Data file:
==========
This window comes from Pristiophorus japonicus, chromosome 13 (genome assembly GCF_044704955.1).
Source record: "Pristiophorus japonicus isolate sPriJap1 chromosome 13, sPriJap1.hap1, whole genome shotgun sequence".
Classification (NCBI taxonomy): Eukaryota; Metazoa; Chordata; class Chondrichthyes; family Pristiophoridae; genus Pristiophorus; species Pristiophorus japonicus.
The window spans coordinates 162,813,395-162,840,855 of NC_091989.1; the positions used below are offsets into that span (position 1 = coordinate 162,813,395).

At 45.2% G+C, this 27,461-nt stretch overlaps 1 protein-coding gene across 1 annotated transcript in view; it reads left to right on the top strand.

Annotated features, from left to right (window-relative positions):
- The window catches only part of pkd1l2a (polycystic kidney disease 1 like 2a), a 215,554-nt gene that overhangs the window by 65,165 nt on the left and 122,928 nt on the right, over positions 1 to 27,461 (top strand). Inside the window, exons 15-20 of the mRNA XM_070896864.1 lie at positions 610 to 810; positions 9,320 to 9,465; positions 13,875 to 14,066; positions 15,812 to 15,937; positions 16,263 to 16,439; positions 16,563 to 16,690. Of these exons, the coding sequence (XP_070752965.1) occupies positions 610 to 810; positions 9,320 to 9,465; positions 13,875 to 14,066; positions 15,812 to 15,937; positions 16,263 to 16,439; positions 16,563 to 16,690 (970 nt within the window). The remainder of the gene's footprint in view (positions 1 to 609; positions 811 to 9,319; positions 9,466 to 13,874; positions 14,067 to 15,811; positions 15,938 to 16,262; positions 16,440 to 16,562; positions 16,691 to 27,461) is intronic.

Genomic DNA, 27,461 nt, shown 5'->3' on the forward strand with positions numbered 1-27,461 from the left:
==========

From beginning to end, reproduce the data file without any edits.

This window comes from Pristiophorus japonicus, chromosome 13 (genome assembly GCF_044704955.1).
Source record: "Pristiophorus japonicus isolate sPriJap1 chromosome 13, sPriJap1.hap1, whole genome shotgun sequence".
Classification (NCBI taxonomy): Eukaryota; Metazoa; Chordata; class Chondrichthyes; family Pristiophoridae; genus Pristiophorus; species Pristiophorus japonicus.
The window spans coordinates 162,813,395-162,840,855 of NC_091989.1; the positions used below are offsets into that span (position 1 = coordinate 162,813,395).

At 45.2% G+C, this 27,461-nt stretch overlaps 1 protein-coding gene across 1 annotated transcript in view; it reads left to right on the top strand.

Annotated features, from left to right (window-relative positions):
- The window catches only part of pkd1l2a (polycystic kidney disease 1 like 2a), a 215,554-nt gene that overhangs the window by 65,165 nt on the left and 122,928 nt on the right, over positions 1 to 27,461 (top strand). Inside the window, exons 15-20 of the mRNA XM_070896864.1 lie at positions 610 to 810; positions 9,320 to 9,465; positions 13,875 to 14,066; positions 15,812 to 15,937; positions 16,263 to 16,439; positions 16,563 to 16,690. Of these exons, the coding sequence (XP_070752965.1) occupies positions 610 to 810; positions 9,320 to 9,465; positions 13,875 to 14,066; positions 15,812 to 15,937; positions 16,263 to 16,439; positions 16,563 to 16,690 (970 nt within the window). The remainder of the gene's footprint in view (positions 1 to 609; positions 811 to 9,319; positions 9,466 to 13,874; positions 14,067 to 15,811; positions 15,938 to 16,262; positions 16,440 to 16,562; positions 16,691 to 27,461) is intronic.

Genomic DNA, 27,461 nt, shown 5'->3' on the forward strand with positions numbered 1-27,461 from the left: